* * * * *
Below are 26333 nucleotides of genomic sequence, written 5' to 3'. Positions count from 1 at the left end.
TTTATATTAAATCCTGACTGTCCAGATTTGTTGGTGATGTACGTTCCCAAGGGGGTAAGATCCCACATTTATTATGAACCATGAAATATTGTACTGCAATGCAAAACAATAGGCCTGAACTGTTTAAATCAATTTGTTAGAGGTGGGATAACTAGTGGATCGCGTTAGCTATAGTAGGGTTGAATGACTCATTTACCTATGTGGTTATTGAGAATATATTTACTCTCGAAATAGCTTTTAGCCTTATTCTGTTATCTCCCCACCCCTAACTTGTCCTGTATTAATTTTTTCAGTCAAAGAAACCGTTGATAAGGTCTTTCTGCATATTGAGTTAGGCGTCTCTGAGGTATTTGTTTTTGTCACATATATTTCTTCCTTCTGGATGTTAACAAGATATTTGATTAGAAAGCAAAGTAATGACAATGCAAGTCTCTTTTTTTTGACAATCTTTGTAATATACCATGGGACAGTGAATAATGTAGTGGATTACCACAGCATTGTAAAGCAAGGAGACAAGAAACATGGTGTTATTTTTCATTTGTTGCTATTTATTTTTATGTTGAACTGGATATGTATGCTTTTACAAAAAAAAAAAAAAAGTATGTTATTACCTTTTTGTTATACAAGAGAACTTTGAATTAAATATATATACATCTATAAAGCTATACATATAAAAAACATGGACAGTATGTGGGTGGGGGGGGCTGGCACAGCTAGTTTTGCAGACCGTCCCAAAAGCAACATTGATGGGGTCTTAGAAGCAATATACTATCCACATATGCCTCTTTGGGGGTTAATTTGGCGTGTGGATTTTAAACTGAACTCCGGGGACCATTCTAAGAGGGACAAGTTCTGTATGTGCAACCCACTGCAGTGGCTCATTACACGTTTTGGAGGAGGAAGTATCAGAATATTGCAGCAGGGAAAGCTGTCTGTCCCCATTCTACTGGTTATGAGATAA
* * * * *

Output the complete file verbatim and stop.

Below are 26333 nucleotides of genomic sequence, written 5' to 3'. Positions count from 1 at the left end.
TTTATATTAAATCCTGACTGTCCAGATTTGTTGGTGATGTACGTTCCCAAGGGGGTAAGATCCCACATTTATTATGAACCATGAAATATTGTACTGCAATGCAAAACAATAGGCCTGAACTGTTTAAATCAATTTGTTAGAGGTGGGATAACTAGTGGATCGCGTTAGCTATAGTAGGGTTGAATGACTCATTTACCTATGTGGTTATTGAGAATATATTTACTCTCGAAATAGCTTTTAGCCTTATTCTGTTATCTCCCCACCCCTAACTTGTCCTGTATTAATTTTTTCAGTCAAAGAAACCGTTGATAAGGTCTTTCTGCATATTGAGTTAGGCGTCTCTGAGGTATTTGTTTTTGTCACATATATTTCTTCCTTCTGGATGTTAACAAGATATTTGATTAGAAAGCAAAGTAATGACAATGCAAGTCTCTTTTTTTTGACAATCTTTGTAATATACCATGGGACAGTGAATAATGTAGTGGATTACCACAGCATTGTAAAGCAAGGAGACAAGAAACATGGTGTTATTTTTCATTTGTTGCTATTTATTTTTATGTTGAACTGGATATGTATGCTTTTACAAAAAAAAAAAAAAAGTATGTTATTACCTTTTTGTTATACAAGAGAACTTTGAATTAAATATATATACATCTATAAAGCTATACATATAAAAAACATGGACAGTATGTGGGTGGGGGGGGCTGGCACAGCTAGTTTTGCAGACCGTCCCAAAAGCAACATTGATGGGGTCTTAGAAGCAATATACTATCCACATATGCCTCTTTGGGGGTTAATTTGGCGTGTGGATTTTAAACTGAACTCCGGGGACCATTCTAAGAGGGACAAGTTCTGTATGTGCAACCCACTGCAGTGGCTCATTACACGTTTTGGAGGAGGAAGTATCAGAATATTGCAGCAGGGAAAGCTGTCTGTCCCCATTCTACTGGTTATGAGATAA